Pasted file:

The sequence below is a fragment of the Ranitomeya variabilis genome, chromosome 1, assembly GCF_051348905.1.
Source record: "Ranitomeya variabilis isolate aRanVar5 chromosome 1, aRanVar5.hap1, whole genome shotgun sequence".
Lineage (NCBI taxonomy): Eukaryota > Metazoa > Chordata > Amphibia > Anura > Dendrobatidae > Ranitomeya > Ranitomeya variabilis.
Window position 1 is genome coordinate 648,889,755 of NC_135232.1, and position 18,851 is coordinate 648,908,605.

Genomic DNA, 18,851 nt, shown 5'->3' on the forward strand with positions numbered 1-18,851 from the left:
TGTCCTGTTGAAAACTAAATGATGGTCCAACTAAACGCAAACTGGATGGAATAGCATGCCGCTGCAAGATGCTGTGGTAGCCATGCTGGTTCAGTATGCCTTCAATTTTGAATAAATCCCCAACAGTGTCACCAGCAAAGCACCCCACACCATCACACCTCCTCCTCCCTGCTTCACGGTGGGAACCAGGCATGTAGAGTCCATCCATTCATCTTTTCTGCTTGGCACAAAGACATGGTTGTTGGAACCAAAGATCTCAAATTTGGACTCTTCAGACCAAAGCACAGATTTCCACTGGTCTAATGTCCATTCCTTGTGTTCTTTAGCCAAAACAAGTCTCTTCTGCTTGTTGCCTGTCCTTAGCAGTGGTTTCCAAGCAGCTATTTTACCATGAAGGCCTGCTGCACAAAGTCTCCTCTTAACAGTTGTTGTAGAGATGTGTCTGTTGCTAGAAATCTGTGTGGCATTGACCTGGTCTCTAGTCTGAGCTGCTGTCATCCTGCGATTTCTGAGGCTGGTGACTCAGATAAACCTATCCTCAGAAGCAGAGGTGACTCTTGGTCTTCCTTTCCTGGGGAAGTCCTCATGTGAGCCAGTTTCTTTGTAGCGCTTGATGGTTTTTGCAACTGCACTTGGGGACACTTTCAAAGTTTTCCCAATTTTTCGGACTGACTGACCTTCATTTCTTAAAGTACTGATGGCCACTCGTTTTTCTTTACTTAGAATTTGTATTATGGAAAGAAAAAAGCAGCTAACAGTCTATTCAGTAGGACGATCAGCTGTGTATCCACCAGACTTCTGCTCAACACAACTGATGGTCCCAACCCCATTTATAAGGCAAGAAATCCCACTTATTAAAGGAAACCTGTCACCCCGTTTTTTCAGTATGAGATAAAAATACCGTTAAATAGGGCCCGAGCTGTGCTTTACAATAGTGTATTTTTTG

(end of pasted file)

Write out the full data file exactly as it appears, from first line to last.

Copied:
The sequence below is a fragment of the Ranitomeya variabilis genome, chromosome 1, assembly GCF_051348905.1.
Source record: "Ranitomeya variabilis isolate aRanVar5 chromosome 1, aRanVar5.hap1, whole genome shotgun sequence".
Lineage (NCBI taxonomy): Eukaryota > Metazoa > Chordata > Amphibia > Anura > Dendrobatidae > Ranitomeya > Ranitomeya variabilis.
Window position 1 is genome coordinate 648,889,755 of NC_135232.1, and position 18,851 is coordinate 648,908,605.

Genomic DNA, 18,851 nt, shown 5'->3' on the forward strand with positions numbered 1-18,851 from the left:
TGTCCTGTTGAAAACTAAATGATGGTCCAACTAAACGCAAACTGGATGGAATAGCATGCCGCTGCAAGATGCTGTGGTAGCCATGCTGGTTCAGTATGCCTTCAATTTTGAATAAATCCCCAACAGTGTCACCAGCAAAGCACCCCACACCATCACACCTCCTCCTCCCTGCTTCACGGTGGGAACCAGGCATGTAGAGTCCATCCATTCATCTTTTCTGCTTGGCACAAAGACATGGTTGTTGGAACCAAAGATCTCAAATTTGGACTCTTCAGACCAAAGCACAGATTTCCACTGGTCTAATGTCCATTCCTTGTGTTCTTTAGCCAAAACAAGTCTCTTCTGCTTGTTGCCTGTCCTTAGCAGTGGTTTCCAAGCAGCTATTTTACCATGAAGGCCTGCTGCACAAAGTCTCCTCTTAACAGTTGTTGTAGAGATGTGTCTGTTGCTAGAAATCTGTGTGGCATTGACCTGGTCTCTAGTCTGAGCTGCTGTCATCCTGCGATTTCTGAGGCTGGTGACTCAGATAAACCTATCCTCAGAAGCAGAGGTGACTCTTGGTCTTCCTTTCCTGGGGAAGTCCTCATGTGAGCCAGTTTCTTTGTAGCGCTTGATGGTTTTTGCAACTGCACTTGGGGACACTTTCAAAGTTTTCCCAATTTTTCGGACTGACTGACCTTCATTTCTTAAAGTACTGATGGCCACTCGTTTTTCTTTACTTAGAATTTGTATTATGGAAAGAAAAAAGCAGCTAACAGTCTATTCAGTAGGACGATCAGCTGTGTATCCACCAGACTTCTGCTCAACACAACTGATGGTCCCAACCCCATTTATAAGGCAAGAAATCCCACTTATTAAAGGAAACCTGTCACCCCGTTTTTTCAGTATGAGATAAAAATACCGTTAAATAGGGCCCGAGCTGTGCTTTACAATAGTGTATTTTTTG